Lesley Gore, innovation in context

Lesley Gore passed away this week. She’s probably best know for It’s my Party but my favorite is You Don’t Own Me. To teenage girls in the early 1960s, looking at a bleak future in a Mad Men world, this must have been a powerful message (the song later became a feminist anthem). It’s hard to appreciate innovations like that 2-minute song without having the context of the times. So to honor her memory, my daughter and I played the song and then, to appreciate the context, watched the Folgers coffee ads of the time. Continue reading

Better batteries or better Electric Vehicles

Tesla recently announced its plans to be as big as Apple within 10 years (a bold statement given the electric car company sold 35,000 cars last year, just beating out the 30,000 iPhones Apple sold each hour last quarter). Regardless of Tesla’s promises, the future of electric cars hinges on advances in batteries which, in turn, hinge on how companies—and the country—choose to pursue those advances. Continue reading

A long view of disruption

The more dire the climate change predictions, the louder the calls for new and disruptive technologies. While it’s a great aspiration, as a theory disruptive innovation provides dangerous guidance on how disruption really happens. Continue reading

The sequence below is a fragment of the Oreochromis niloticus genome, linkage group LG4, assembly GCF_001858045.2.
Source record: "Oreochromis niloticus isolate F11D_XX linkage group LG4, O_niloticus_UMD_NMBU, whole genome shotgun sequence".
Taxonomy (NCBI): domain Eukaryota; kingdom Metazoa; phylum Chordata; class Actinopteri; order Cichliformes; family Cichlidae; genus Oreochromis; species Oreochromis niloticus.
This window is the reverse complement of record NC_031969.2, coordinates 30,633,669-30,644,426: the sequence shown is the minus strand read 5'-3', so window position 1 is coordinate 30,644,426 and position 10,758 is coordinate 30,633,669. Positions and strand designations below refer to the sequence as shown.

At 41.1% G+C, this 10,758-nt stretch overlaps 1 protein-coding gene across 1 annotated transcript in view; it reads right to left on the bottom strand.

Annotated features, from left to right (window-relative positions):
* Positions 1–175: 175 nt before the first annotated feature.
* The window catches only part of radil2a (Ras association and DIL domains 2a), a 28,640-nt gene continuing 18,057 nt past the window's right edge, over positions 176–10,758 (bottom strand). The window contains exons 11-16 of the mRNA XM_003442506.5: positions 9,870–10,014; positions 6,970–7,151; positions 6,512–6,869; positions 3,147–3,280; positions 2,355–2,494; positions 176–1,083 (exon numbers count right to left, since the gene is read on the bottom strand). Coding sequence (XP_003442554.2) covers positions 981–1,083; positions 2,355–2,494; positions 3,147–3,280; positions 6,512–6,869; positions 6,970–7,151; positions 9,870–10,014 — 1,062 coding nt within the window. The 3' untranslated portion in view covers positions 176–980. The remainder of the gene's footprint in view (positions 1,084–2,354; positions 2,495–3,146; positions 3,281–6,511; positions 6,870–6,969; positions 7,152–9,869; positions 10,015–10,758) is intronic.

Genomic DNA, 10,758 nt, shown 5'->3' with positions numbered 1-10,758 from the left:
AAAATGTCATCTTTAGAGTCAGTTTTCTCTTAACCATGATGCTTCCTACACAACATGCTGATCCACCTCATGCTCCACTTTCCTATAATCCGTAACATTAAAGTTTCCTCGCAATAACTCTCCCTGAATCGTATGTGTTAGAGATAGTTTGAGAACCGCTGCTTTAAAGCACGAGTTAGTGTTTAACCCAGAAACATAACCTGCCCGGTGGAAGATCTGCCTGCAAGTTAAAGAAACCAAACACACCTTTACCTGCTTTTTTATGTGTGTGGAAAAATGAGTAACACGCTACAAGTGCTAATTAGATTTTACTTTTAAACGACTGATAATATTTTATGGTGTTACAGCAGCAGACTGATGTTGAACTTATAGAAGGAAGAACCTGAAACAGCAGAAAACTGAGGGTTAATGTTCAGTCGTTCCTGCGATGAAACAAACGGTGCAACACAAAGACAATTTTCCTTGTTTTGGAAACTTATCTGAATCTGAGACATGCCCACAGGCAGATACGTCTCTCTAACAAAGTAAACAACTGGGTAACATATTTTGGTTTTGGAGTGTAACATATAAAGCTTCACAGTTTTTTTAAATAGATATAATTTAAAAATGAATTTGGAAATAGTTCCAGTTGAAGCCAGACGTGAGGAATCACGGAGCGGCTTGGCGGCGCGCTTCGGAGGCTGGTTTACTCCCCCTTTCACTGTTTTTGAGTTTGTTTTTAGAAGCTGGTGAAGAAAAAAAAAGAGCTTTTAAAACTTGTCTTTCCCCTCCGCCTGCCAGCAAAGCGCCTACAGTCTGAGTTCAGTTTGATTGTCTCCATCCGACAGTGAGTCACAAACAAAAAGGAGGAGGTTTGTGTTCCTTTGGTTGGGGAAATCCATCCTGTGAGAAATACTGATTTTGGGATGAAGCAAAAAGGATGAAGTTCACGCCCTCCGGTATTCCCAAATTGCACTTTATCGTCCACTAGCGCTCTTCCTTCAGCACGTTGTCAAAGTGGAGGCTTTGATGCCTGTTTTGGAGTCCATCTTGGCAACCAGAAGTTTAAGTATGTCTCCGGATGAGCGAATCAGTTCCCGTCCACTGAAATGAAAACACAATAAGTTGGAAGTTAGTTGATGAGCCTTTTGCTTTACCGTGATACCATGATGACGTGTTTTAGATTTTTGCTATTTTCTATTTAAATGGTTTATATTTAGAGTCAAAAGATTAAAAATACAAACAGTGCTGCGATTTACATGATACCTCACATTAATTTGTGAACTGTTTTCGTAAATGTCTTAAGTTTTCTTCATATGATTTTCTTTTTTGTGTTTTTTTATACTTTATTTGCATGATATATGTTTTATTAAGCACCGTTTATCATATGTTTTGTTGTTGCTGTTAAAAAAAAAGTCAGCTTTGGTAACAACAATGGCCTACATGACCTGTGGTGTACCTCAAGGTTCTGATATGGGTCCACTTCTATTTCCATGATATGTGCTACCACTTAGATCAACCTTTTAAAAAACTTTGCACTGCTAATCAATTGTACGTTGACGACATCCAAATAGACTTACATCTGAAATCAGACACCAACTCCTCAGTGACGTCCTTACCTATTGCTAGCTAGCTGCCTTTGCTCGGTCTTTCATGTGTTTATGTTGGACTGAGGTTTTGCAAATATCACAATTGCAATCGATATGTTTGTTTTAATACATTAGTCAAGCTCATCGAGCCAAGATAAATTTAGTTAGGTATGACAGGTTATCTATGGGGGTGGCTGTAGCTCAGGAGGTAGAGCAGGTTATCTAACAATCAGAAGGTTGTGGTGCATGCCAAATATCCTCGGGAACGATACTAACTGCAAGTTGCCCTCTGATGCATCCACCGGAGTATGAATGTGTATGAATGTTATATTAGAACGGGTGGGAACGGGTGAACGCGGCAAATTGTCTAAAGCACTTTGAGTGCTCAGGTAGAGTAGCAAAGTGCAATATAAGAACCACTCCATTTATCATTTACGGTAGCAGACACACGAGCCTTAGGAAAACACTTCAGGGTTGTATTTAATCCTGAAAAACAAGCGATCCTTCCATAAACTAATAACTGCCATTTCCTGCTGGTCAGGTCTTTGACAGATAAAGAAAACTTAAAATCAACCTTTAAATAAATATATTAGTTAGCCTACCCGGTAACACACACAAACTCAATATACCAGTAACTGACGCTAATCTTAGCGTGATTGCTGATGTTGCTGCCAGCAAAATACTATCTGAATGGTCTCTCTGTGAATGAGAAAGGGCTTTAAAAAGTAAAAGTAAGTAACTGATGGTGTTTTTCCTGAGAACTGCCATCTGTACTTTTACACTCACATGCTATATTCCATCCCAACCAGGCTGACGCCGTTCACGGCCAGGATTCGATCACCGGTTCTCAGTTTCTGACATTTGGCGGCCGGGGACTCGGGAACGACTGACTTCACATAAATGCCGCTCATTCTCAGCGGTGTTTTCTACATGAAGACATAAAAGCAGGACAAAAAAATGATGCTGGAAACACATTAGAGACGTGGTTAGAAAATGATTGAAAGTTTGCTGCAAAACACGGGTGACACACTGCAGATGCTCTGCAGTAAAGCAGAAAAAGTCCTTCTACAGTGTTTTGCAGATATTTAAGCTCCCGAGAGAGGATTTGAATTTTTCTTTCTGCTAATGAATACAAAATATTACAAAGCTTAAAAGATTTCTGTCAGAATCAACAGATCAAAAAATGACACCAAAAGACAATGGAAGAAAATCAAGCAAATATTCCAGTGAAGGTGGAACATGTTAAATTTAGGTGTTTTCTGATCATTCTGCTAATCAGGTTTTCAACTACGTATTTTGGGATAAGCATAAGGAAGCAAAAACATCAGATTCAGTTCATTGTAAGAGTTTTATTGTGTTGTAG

Nothing like a good fight over ideas

I’m not a big fan of ideas. Sure, ideas are great — some of my best friends are ideas. But managers tend to let our national obsession about having new ideas distract them from the hard work of building good products and successful ventures around what are almost always old ideas. So it was fun to see the great design OXO have at a competitor who claimed to “own” an idea that both had built products around.

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The challenge of innovating in brownfield versus greenfield markets

Across the globe, many of the opportunities for sustainable innovation will be in mature markets like energy, transportation, agriculture, construction and will present very different challenges from those of innovating in information technology, Internet applicaitons, or social media. The differences between driving change in these different conditions is a defining characteristic of each—something that entrepreneurs, investors, and policy makers alike seem to forget.

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Entrepreneurs and Society: Kauffman Foundation’s “3 Things” video

The Kauffman Foundation just posted a nice sketchbook talk by CEO Carl Schramm (embedded below), summarizing the good and vital research the company has supported that looks at the role of entrepreneurs in society.  These numbers should guide both policy and personal decisions.  

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